MEDIA ROUNDUP: Video games aim to go mainstream

Though the video-game industry is not yet completely accepted by the traditional press, it has gone far in gaining more coverage from mainstream media.

Though the video-game industry is not yet completely accepted by the traditional press, it has gone far in gaining more coverage from mainstream media.

Last month's Electronic Entertainment Expo in Los Angeles attracted the usual mix of game publishers, developers, retailers, and industry wannabes, all looking for the latest video games. But perhaps more significant for the industry's long-term health was the fact that the show was covered not just by gaming-fan magazines and websites, but also by the media elite, including The New York Times, The Wall Street Journal, and CNN. Video games might not yet be completely accepted by the traditional press, but it's clear the industry has come a long way from the days when games were considered simply a diversion for teenage boys. Erica Kohnke, founder and president of San Francisco-based agency Kohnke Communications, suggests this mainstreaming can be seen primarily in the breadth of outlets now doing interactive-entertainment coverage. "Men's magazines are taking it a lot more seriously, and there are also outlets like skateboarding publications and other lifestyle outlets that are now really covering video games," she says. Looking for coverage One of the issues video games have always faced is the lack of star quality present in other entertainment. But the fact that actors like Vin Diesel are taking an interest in games is not only lending some glamour to the business, it's also expanding the types of writers covering the space. "One of the biggest stories to emerge in the last year or so is the merging of Hollywood and interactive entertainment," says Chris Olmstead, senior media specialist with Golin/Harris International, which represents Nintendo. "This has allowed entertainment-business writers who don't normally cover video games an opportunity to delve into our business." But others complain that video games still don't get covered consistently in the traditional media, especially when compared with other entertainment segments, such as movies, music, and television. "I have noticed that national newspapers have declined in their coverage," Kohnke notes. "Sometimes they have a freelancer or someone on staff who's a game fan do reviews, but most newspapers still don't respect the industry." Sue Bohle, founder of The Bohle Company, says the fact that video games are now a $10 billion annual industry in North America has at least convinced business outlets like The Wall Street Journal and Forbes to beef up their coverage. But, she adds, there remains a media generation gap when it comes to video games. "Reporters are telling us they are having trouble giving the beat as much coverage as they feel they would like to, because old-line editors just can't believe there is that much reader interest," Bohle says. Despite the complaints, Peter Pedersen, SVP and deputy GM of Edelman Worldwide/ Seattle, which represents the Microsoft Xbox, says the coverage is getting better. "It's becoming a much more competitive environment, and that's driving the reporters to be more inquisitive and insightful," he says. "They're doing more on the story behind the game, the personalities, the creative vision, and the technological breakthroughs." Importance of fan titles The mainstreaming of the industry has heightened the importance of leading game-enthusiast magazines, such as GamePro. "As the consumer media are increasing their video-game coverage, they are turning to game-enthusiast magazine editors to get their 'expert' opinions on the best games and trends," says Olmstead. "For instance, Dan Hsu [of Electronic Gaming Monthly] is regularly interviewed on CNN for an update on the latest noteworthy games." Video-game coverage also is aggressively extending beyond print. Bohle points out that the combined IGN/GameSpy website now has about 20 million unique visitors a month. And TV is also finally adding more game coverage. G4, the Comcast-backed dedicated video-game channel, recently merged with TechTV, but is still doing new dedicated gaming programming on a weekly basis. In addition, networks ranging from MTV to ESPN have all done video game-related programming. "There's a lot of interest from broadcasters who want to find new ways to cover the industry," explains Pedersen. "They know that's what their audience is doing, so they are trying to figure out how to make it relevant to their viewership." Pitching... video games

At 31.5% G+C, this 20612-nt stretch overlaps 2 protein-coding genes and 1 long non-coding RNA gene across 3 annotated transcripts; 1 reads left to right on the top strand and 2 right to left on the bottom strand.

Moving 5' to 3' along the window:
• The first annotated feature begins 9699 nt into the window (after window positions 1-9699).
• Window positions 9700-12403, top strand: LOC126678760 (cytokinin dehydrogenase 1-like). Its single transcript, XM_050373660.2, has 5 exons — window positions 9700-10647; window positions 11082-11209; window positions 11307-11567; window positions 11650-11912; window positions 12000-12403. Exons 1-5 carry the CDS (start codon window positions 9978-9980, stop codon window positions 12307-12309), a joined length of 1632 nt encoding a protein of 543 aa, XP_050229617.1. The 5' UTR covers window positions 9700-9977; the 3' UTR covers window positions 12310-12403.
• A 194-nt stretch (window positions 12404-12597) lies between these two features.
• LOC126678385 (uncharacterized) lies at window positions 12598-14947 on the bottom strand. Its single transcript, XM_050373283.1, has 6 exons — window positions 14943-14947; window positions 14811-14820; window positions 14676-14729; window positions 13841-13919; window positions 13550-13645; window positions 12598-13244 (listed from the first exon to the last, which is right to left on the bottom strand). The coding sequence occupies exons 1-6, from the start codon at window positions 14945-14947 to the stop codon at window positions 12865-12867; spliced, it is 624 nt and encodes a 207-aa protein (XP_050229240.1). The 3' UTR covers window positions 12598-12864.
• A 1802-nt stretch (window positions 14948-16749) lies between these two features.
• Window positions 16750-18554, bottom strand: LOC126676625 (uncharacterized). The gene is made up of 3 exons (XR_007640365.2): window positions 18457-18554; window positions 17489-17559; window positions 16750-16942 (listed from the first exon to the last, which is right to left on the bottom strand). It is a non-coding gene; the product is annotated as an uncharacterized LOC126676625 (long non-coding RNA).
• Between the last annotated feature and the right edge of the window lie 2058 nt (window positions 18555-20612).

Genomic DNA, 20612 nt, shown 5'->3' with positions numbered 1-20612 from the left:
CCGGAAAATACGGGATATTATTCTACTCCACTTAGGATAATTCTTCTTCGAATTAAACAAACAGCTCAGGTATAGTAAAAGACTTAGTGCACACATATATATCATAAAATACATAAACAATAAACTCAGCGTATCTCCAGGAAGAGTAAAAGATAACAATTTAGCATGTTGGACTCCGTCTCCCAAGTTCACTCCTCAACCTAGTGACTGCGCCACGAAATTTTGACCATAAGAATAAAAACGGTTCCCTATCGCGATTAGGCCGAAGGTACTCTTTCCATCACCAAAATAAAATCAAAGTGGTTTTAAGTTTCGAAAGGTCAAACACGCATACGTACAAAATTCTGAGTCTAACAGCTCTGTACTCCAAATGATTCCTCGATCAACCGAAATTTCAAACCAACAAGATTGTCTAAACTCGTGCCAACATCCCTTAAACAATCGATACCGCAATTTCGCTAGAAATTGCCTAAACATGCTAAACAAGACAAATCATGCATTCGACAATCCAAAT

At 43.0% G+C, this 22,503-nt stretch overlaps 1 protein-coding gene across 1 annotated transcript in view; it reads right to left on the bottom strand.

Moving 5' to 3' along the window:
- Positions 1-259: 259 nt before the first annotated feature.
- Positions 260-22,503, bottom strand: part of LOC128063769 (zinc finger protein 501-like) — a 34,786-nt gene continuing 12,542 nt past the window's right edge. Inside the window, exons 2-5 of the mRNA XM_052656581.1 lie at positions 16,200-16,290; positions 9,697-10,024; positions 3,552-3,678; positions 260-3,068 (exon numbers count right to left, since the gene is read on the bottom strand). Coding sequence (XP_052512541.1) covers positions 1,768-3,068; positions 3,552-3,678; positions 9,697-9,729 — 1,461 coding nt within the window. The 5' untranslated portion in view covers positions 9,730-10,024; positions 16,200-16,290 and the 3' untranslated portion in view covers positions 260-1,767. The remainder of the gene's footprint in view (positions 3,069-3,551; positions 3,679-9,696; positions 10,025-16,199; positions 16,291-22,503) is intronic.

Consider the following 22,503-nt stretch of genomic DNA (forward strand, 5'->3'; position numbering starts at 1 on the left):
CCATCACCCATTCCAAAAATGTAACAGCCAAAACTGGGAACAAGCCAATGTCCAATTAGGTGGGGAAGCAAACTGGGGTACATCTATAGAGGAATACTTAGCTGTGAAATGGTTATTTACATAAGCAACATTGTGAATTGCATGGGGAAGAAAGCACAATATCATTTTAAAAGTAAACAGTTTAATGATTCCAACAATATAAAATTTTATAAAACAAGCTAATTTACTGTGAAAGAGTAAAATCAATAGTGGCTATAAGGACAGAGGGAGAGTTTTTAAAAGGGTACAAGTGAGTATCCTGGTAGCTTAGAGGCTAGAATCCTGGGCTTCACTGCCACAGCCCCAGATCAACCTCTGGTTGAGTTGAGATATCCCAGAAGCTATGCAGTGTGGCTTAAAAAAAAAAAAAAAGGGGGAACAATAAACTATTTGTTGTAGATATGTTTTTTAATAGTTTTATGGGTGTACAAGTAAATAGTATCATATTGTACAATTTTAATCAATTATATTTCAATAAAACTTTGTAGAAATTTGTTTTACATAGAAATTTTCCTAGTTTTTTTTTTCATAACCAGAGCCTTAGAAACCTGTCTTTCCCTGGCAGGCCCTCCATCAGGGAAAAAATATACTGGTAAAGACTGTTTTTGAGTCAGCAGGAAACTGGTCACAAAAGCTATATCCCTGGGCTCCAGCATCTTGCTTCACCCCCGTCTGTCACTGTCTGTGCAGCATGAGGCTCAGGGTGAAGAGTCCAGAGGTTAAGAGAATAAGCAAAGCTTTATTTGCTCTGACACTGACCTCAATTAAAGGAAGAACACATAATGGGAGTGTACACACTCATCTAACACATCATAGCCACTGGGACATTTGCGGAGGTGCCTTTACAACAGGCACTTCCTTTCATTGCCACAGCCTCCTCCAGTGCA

• Dedicated game magazines are facing a lot more competition, but they still influence mainstream coverage, so keep your client's games top-of-mind among enthusiast reporters
  • While now a back-burner issue, the debate over violence in games and its impact on youth is always only a tragedy away from becoming front-page news, so make sure there's a crisis response on hand for these stories
  • The bulk of coverage still tends to be previews and reviews of new titles, so focus a lot of your PR on getting the right screen shots and demos to key reporters and editors

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